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Fusarium in Sink Drains

istock-000004770585small.jpgA study examining the prevalence of the Fusarium fungus in bathroom sink drains suggests that plumbing systems may be a common source of human infections.

Researchers in the college sampled nearly 500 sink drains from 131 buildings—including businesses, homes, university dormitories, and public facilities—in Pennsylvania, Maryland, Virginia, North Carolina, South Carolina, Georgia, Florida, and California. 

Fungal DNA was analyzed using multilocus sequence typing to compare the spectrum of Fusarium species and sequence types found in drains with those recovered from human infections. 

The study identified at least one Fusarium isolate in 66 percent of the drains and 82 percent of the buildings. About 70 percent of those isolates came from the six sequence types of Fusarium most frequently associated with human infections.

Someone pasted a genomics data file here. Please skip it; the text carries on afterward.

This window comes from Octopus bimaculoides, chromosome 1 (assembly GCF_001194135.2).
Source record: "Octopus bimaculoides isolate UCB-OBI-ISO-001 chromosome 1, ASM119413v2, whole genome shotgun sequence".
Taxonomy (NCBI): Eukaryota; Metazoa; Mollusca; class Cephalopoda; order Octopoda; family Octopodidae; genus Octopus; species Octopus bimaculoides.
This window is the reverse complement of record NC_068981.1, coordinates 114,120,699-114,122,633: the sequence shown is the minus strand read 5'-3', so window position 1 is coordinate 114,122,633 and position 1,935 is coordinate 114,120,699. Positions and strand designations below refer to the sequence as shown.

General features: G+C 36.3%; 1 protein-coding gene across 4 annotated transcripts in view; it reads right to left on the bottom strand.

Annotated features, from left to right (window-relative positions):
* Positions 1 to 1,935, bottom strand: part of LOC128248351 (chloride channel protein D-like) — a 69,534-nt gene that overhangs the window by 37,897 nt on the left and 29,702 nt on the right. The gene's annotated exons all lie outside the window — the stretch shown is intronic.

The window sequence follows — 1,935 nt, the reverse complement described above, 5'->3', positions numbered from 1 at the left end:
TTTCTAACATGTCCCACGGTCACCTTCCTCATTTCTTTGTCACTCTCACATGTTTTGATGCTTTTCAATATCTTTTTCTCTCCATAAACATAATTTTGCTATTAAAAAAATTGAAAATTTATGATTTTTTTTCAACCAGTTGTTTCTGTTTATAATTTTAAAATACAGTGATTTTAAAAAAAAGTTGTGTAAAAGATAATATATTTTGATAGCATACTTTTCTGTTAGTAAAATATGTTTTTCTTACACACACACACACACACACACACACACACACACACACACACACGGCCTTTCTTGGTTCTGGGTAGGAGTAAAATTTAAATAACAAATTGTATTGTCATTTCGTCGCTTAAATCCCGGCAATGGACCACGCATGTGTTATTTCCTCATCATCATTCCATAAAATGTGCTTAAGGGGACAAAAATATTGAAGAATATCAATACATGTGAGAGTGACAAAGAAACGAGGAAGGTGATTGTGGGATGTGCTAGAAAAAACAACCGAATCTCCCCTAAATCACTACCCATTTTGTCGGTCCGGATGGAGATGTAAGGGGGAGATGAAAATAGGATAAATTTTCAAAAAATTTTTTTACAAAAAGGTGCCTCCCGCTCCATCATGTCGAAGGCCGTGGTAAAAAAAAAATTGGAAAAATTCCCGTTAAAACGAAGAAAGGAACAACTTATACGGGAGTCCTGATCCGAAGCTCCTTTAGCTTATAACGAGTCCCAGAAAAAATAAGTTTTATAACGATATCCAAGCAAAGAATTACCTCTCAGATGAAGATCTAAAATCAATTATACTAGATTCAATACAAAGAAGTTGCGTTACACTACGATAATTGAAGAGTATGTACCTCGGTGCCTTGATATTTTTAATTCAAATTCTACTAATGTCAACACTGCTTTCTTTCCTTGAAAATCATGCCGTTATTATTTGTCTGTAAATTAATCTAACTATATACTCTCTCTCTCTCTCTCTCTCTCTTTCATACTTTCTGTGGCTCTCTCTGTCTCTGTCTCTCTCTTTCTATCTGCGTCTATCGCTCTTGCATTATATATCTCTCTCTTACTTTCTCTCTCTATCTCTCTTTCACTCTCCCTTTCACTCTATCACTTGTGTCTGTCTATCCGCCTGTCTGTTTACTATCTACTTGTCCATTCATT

“It’s clear that those buildings’ inhabitants are exposed to these fungi on a regular basis,” said lead investigator Dylan Short, who recently completed his doctorate in plant pathology. “This strongly supports the hypothesis that plumbing-surface biofilms serve as reservoirs for human-pathogenic Fusaria.” 

David Geiser, professor of plant pathology and a member of the research team, pointed out that the serious infections caused by Fusaria are relatively uncommon and that these fungi may even play positive roles in plumbing systems. But he said the study provides the strongest evidence to date supporting an epidemiological link between human fusarioses and plumbing systems. 

Some species of Fusarium also cause opportunistic and sometimes fatal infections in humans, typically entering the body through wounds or trauma, via catheters and intravenous devices, or by introduction of a biofilm to the eye. While relatively rare, Fusarium infections can be difficult to treat due to the organism’s resistance to many antifungal drugs. Those most at risk are individuals with weak or compromised immune systems. 

Study results were published in the December issue of the Journal of Clinical Microbiology.

PHOTO: ISTOCKPHOTO.COM